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AO Men's Singles Final 2020: Keep Your Eyes Open

AO Men's Singles Final 2020: Keep Your Eyes Open image

Thiem vs Djokovic AO Final 2020

 

               It’s always interesting to go to the stat sheet and see what it tells us about today’s AO Men’s Singles final. Novak Djokovic defeated Dominic Thiem by 6-4, 4-6, 2-6, 6-3, 6-4. Ignoring all of Djokovic’s histrionics and secret drinks (this is tough to do … he always seems to have some kind of issue in the big matches?!), I’ll focus on just the tennis.

               Infosys has greatly improved the match statistics that are provided to fans in order to raise their enjoyment of the matches. With a bit of sleuthing, I was able to put together the following story of the match from the Infosys Stats* portion of the website. This section does a Rally analysis where it ranks the point-ending capabilities (winners + forced errors – unforced errors) across 15 different dimensions. Djokovic’s forehand groundstroke was his dominant shot (17 + 16 -21 = 12). It surpassed Thiem’s forehand (17 + 11 - 25 = 3), a shot considered by many to be one of the most dominant shots in the sport. Thiem’s backhand was his biggest weakness (5 + 5 – 15 = -15), while Djokovic’s backhand held up far better (8 + 9 – 23 = -6).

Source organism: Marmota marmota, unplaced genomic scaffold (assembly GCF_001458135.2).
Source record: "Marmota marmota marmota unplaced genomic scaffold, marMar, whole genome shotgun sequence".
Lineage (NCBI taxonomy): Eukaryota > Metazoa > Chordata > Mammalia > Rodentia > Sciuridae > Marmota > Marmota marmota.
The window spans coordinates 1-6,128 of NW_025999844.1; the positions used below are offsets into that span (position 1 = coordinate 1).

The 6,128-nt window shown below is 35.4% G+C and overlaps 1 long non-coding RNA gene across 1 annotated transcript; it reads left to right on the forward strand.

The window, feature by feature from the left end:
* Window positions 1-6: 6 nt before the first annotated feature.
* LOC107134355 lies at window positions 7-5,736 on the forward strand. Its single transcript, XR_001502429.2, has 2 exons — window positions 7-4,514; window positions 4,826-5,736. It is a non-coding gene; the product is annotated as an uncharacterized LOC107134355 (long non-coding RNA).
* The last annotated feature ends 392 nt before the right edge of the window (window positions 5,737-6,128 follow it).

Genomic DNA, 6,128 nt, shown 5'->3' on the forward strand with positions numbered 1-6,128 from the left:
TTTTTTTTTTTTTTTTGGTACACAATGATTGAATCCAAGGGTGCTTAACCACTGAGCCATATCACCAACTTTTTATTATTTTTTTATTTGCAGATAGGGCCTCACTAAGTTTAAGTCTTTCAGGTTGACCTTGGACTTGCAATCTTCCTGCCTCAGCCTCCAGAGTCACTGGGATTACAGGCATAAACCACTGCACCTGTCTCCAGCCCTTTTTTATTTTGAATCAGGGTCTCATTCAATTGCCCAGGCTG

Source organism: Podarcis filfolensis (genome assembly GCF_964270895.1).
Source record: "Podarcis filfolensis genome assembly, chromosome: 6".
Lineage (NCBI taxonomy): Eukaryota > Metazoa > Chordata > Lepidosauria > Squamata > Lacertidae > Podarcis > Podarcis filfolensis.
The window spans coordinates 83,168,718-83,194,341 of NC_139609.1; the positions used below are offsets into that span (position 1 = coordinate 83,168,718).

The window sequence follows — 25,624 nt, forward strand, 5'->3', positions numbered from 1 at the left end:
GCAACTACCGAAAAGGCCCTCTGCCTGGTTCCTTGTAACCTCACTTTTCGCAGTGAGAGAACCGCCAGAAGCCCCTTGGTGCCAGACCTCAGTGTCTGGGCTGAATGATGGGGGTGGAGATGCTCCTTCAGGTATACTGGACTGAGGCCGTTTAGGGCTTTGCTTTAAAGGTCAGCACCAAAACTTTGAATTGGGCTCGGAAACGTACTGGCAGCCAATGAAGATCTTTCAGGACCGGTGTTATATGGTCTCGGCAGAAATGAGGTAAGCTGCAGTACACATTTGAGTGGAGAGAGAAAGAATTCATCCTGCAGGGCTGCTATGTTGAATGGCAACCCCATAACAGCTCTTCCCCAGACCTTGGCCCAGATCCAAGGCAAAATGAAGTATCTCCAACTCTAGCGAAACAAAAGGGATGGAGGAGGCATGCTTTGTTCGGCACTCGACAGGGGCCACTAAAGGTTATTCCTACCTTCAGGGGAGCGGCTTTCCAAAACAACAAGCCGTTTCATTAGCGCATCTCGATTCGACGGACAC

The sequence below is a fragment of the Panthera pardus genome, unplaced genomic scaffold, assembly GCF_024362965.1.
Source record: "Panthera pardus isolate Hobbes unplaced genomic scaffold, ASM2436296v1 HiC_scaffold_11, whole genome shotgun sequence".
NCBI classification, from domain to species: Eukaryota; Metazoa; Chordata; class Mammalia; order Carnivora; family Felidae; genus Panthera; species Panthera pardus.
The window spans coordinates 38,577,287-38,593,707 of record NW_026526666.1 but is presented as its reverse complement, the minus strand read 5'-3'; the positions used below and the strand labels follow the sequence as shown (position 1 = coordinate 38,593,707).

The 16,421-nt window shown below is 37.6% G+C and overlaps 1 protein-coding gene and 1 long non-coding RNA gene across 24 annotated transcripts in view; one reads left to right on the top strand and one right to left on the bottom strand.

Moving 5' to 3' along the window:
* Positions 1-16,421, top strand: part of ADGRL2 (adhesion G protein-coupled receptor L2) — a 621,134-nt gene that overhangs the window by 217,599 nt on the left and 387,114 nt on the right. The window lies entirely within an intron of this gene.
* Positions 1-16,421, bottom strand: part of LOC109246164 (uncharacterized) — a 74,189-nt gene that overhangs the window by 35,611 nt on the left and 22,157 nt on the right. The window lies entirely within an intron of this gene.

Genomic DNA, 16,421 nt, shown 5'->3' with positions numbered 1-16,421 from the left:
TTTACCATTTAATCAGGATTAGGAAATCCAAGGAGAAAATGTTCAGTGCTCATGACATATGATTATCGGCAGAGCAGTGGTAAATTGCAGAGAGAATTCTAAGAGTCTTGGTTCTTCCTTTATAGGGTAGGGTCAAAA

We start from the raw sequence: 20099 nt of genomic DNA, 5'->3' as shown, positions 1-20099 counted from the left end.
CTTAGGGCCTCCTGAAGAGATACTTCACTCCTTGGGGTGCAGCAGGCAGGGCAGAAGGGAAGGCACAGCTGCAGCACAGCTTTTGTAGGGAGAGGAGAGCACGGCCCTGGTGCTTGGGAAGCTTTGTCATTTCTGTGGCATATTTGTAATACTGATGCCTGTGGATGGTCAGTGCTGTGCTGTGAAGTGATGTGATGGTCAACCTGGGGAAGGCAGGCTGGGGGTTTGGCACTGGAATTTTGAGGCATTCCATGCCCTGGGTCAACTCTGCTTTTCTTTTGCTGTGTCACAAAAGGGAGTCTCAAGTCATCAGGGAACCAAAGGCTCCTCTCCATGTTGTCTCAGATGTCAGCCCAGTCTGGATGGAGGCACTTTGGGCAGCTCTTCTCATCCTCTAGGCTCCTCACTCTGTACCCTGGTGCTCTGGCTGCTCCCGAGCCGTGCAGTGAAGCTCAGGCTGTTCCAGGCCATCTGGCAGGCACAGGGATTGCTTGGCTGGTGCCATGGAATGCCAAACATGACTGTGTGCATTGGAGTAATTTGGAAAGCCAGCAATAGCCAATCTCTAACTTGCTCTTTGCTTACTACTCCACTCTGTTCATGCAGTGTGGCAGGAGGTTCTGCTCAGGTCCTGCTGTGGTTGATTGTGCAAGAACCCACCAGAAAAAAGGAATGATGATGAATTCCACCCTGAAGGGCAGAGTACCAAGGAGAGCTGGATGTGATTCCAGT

A more detailed look at the forehand comparisons shows that, going into the 5th set, the difference between their forehands was only 2 (13-11 in favor of Djokovic). In the 5th, Thiem’s vaunted forehand made 10 unforced errors to only 2 for Djokovic. My own theory is that (as the commentators noted with slow motion film) Thiem often closes his eyes right at contact. Seriously?! He may as well play the big points blindfolded!

               The combined groundstroke advantages across both forehand and backhand was 18 points. Thiem did make up for a portion of this deficit in the same way that Federer often does: with volleys and overheads. But there were not enough of these to turn the match. Overall, we can conclude that Djokovic’s defensive and patient game overcame Thiem’s flashy groundstroke attack.

               Rally length also provides an interesting frame through which to view a match. The following Table provides a summary of points won for the standard rally lengths: 0-4, 5-8, and 9+.

Thiem

0-4

5- thru 8

9+

Total

W

76

50

21

147

L

81

49

27

157

     
 

0-4

5- thru 8

9+

 

Thiem

48.41%

50.51%

43.75%

48.36%

Djokovic

51.59%

49.49%

56.25%

51.64%

 

               Djokovic won by 157-147 points played or 51.6% of the points played. In the 0-4 category Djokovic also won 51.6% of the points. However, in the 9+ category, Djokovic won over 56% of the points with a 27-21 margin. Although this margin is very slim, it did provide Djokovic with 6/10 or 60% of his winning margin. When viewed through the lens of rally length, these two players were incredibly close. The difference between winning and losing a match like this one is razor-thin.

                

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